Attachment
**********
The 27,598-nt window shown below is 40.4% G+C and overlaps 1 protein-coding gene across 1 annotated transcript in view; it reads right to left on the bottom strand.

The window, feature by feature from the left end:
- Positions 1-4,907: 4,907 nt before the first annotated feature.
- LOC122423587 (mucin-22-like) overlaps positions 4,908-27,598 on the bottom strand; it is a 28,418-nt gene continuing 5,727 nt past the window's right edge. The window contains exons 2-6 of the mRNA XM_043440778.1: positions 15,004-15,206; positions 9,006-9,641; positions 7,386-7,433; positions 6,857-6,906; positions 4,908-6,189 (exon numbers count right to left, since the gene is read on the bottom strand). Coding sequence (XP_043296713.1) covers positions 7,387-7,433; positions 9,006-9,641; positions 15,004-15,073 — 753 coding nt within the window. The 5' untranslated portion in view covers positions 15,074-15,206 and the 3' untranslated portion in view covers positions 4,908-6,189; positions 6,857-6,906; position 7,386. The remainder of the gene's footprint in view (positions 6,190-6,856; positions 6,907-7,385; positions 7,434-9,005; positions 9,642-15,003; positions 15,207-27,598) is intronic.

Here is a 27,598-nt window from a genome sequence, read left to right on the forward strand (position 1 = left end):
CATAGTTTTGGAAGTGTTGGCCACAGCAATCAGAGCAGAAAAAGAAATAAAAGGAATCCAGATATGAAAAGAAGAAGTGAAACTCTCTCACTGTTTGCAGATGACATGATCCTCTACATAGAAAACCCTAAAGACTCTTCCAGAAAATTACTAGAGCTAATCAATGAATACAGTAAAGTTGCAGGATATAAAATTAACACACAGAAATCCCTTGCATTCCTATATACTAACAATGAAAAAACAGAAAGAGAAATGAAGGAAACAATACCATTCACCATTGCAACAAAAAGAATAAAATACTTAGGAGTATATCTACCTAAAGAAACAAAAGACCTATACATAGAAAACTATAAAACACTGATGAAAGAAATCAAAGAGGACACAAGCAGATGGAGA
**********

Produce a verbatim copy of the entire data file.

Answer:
The 27,598-nt window shown below is 40.4% G+C and overlaps 1 protein-coding gene across 1 annotated transcript in view; it reads right to left on the bottom strand.

The window, feature by feature from the left end:
- Positions 1-4,907: 4,907 nt before the first annotated feature.
- LOC122423587 (mucin-22-like) overlaps positions 4,908-27,598 on the bottom strand; it is a 28,418-nt gene continuing 5,727 nt past the window's right edge. The window contains exons 2-6 of the mRNA XM_043440778.1: positions 15,004-15,206; positions 9,006-9,641; positions 7,386-7,433; positions 6,857-6,906; positions 4,908-6,189 (exon numbers count right to left, since the gene is read on the bottom strand). Coding sequence (XP_043296713.1) covers positions 7,387-7,433; positions 9,006-9,641; positions 15,004-15,073 — 753 coding nt within the window. The 5' untranslated portion in view covers positions 15,074-15,206 and the 3' untranslated portion in view covers positions 4,908-6,189; positions 6,857-6,906; position 7,386. The remainder of the gene's footprint in view (positions 6,190-6,856; positions 6,907-7,385; positions 7,434-9,005; positions 9,642-15,003; positions 15,207-27,598) is intronic.

Here is a 27,598-nt window from a genome sequence, read left to right on the forward strand (position 1 = left end):
CATAGTTTTGGAAGTGTTGGCCACAGCAATCAGAGCAGAAAAAGAAATAAAAGGAATCCAGATATGAAAAGAAGAAGTGAAACTCTCTCACTGTTTGCAGATGACATGATCCTCTACATAGAAAACCCTAAAGACTCTTCCAGAAAATTACTAGAGCTAATCAATGAATACAGTAAAGTTGCAGGATATAAAATTAACACACAGAAATCCCTTGCATTCCTATATACTAACAATGAAAAAACAGAAAGAGAAATGAAGGAAACAATACCATTCACCATTGCAACAAAAAGAATAAAATACTTAGGAGTATATCTACCTAAAGAAACAAAAGACCTATACATAGAAAACTATAAAACACTGATGAAAGAAATCAAAGAGGACACAAGCAGATGGAGA